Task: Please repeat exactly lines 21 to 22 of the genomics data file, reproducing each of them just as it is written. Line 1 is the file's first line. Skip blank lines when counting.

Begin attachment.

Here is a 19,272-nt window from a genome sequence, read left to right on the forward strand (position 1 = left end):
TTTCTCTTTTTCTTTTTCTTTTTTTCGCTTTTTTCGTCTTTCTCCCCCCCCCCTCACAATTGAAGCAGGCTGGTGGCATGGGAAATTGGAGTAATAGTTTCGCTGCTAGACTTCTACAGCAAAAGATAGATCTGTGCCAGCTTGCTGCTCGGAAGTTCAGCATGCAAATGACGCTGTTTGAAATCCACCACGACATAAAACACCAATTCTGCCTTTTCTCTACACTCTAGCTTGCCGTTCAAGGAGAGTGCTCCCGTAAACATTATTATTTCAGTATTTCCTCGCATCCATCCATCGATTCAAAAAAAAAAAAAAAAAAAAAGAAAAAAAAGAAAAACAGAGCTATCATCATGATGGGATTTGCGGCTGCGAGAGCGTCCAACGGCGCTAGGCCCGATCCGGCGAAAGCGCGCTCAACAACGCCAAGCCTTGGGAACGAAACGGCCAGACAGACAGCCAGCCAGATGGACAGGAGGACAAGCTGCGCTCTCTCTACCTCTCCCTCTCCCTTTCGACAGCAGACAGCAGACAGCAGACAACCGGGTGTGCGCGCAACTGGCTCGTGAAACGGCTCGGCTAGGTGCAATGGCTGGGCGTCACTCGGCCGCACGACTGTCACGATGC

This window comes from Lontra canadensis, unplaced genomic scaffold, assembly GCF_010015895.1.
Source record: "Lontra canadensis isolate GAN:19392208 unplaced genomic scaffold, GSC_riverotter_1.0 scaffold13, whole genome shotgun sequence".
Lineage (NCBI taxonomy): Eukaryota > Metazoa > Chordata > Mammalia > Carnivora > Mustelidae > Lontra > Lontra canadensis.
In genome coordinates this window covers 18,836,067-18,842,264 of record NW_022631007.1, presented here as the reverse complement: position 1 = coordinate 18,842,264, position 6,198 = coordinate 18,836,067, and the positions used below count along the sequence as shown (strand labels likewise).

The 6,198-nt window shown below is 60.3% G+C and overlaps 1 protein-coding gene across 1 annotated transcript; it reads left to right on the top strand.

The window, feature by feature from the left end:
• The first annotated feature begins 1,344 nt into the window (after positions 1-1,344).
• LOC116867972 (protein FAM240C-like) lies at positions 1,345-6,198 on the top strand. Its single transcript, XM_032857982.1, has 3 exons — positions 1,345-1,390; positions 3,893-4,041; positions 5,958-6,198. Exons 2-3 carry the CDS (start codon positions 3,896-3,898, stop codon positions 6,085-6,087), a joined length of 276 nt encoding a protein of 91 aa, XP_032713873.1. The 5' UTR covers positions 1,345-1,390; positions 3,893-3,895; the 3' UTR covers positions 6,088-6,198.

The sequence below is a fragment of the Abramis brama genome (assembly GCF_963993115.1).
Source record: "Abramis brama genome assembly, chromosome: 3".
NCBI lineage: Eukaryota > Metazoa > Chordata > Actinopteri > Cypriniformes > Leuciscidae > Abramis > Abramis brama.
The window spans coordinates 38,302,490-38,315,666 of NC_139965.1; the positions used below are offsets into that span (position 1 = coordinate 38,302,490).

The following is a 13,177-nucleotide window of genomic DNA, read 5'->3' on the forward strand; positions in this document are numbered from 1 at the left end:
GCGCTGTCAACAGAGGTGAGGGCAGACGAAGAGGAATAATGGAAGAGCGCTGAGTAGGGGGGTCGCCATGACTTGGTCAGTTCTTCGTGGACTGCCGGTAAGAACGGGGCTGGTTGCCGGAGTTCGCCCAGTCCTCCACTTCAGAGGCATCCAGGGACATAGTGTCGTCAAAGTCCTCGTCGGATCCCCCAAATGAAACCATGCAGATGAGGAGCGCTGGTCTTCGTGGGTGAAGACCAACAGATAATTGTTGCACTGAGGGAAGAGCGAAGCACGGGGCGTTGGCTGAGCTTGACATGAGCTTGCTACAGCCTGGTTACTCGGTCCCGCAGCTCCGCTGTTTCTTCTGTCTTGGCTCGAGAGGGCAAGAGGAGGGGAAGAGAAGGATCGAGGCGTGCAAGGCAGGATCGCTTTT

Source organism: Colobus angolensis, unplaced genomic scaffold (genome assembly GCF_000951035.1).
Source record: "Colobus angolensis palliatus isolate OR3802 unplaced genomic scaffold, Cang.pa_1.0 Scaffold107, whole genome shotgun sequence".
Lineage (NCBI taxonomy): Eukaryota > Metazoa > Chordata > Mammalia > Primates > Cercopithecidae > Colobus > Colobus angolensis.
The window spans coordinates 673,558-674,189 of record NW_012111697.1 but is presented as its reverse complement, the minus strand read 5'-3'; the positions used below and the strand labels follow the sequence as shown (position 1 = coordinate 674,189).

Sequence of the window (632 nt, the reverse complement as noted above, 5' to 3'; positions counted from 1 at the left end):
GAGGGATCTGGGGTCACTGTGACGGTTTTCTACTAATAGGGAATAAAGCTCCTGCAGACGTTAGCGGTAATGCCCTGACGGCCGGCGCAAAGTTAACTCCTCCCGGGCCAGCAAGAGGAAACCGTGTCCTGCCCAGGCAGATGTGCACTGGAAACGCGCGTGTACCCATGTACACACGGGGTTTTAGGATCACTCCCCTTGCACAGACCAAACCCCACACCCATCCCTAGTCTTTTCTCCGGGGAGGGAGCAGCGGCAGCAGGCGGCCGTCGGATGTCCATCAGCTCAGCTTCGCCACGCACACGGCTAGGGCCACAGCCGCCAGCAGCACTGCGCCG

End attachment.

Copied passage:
Sequence of the window (632 nt, the reverse complement as noted above, 5' to 3'; positions counted from 1 at the left end):
GAGGGATCTGGGGTCACTGTGACGGTTTTCTACTAATAGGGAATAAAGCTCCTGCAGACGTTAGCGGTAATGCCCTGACGGCCGGCGCAAAGTTAACTCCTCCCGGGCCAGCAAGAGGAAACCGTGTCCTGCCCAGGCAGATGTGCACTGGAAACGCGCGTGTACCCATGTACACACGGGGTTTTAGGATCACTCCCCTTGCACAGACCAAACCCCACACCCATCCCTAGTCTTTTCTCCGGGGAGGGAGCAGCGGCAGCAGGCGGCCGTCGGATGTCCATCAGCTCAGCTTCGCCACGCACACGGCTAGGGCCACAGCCGCCAGCAGCACTGCGCCG